- James L. Clark
James L. Clark (1883 - 1969) was a distinguished explorer and scientist of the
American Museum of Natural Historyin New York and a former president of the Campfire Club of America. He was co-director of the Borden-Clark Asiatic expedition and for a number of years he was with Carl Akeleyin Africa. As an expert taxidermist he was responsible for some of the most notable groups that are on display in New York. He was also a sculptor and made some distinguished studies of wild animals.cite book |last=West |first=James E. |authorlink=James E. West (Scouting) |coauthors= |title=The Boy Scouts Book of True Adventure |year=1931 |publisher=Putnam |location=New York |oclc=8484128]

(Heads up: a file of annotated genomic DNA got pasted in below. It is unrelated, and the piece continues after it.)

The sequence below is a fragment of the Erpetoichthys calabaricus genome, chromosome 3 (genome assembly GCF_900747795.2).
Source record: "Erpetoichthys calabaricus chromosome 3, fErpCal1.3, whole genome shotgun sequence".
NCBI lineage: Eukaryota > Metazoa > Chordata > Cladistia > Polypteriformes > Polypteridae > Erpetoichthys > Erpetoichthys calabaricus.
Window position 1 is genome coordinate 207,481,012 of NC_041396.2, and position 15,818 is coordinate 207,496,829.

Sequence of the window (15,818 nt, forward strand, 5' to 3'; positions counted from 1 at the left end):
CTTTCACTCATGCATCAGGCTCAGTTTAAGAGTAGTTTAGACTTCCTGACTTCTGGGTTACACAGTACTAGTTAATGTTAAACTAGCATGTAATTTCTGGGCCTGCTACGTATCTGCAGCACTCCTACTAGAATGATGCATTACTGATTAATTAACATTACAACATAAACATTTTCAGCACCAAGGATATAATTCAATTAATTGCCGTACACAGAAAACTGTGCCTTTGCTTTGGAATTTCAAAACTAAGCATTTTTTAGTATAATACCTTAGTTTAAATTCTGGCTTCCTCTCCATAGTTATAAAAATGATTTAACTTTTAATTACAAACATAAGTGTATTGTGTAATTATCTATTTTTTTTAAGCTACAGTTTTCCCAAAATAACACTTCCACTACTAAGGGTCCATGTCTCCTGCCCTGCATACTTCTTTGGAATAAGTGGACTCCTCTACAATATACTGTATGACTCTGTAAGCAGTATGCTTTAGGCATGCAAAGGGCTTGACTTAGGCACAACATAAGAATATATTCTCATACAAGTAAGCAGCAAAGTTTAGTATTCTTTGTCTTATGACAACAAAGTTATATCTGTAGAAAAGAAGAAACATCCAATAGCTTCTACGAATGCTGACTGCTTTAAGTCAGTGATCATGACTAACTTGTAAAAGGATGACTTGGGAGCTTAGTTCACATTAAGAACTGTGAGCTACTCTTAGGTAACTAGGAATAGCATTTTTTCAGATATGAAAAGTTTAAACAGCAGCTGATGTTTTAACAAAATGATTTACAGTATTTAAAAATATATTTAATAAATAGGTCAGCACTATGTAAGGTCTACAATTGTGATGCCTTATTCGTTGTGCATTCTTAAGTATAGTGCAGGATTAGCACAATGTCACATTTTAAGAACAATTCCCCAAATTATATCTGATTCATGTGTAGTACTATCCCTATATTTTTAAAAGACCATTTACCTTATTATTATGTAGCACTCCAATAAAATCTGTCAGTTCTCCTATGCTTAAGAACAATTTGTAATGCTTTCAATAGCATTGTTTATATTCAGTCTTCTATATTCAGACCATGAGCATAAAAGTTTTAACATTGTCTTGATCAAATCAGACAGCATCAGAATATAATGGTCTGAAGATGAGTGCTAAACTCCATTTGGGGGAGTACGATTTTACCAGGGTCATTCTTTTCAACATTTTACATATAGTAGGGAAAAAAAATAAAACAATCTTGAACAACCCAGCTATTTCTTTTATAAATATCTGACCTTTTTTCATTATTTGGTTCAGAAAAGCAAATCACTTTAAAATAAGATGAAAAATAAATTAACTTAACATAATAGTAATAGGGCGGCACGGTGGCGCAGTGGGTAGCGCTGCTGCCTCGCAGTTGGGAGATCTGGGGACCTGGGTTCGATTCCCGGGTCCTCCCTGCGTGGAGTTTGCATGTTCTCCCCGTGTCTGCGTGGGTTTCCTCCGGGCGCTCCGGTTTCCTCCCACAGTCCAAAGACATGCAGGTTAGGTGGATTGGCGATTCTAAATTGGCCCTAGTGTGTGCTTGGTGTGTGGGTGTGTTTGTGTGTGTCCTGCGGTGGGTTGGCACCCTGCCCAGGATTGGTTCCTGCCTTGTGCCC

In 1927, the
Boy Scouts of Americamade Clark an "Honorary Scout", a new category of Scout created that same year. This distinction was give to "American citizens whose achievements in outdoor activity, exploration and worthwhile adventure are of such an exceptional character as to capture the imagination of boys...". The other eighteen who were awarded this distinction were: Roy Chapman Andrews; Robert Bartlett; Frederick Russell Burnham; Richard E. Byrd; George Kruck Cherrie; Merian C. Cooper; Lincoln Ellsworth; Louis Agassiz Fuertes; George Bird Grinnell; Charles A. Lindbergh; Donald B. MacMillan; Clifford H. Pope; George Palmer Putnam; Kermit Roosevelt; Carl Rungius; Stewart Edward White; Orville Wright. cite journal |last= |first= |authorlink= |coauthors= |year=1927 |month=August 29 |title=Around the World |journal= Time (magazine)|volume= |issue= |pages= |id= |url=http://www.time.com/time/magazine/article/0,9171,723029,00.html |accessdate= 2007-10-24 |quote= ]
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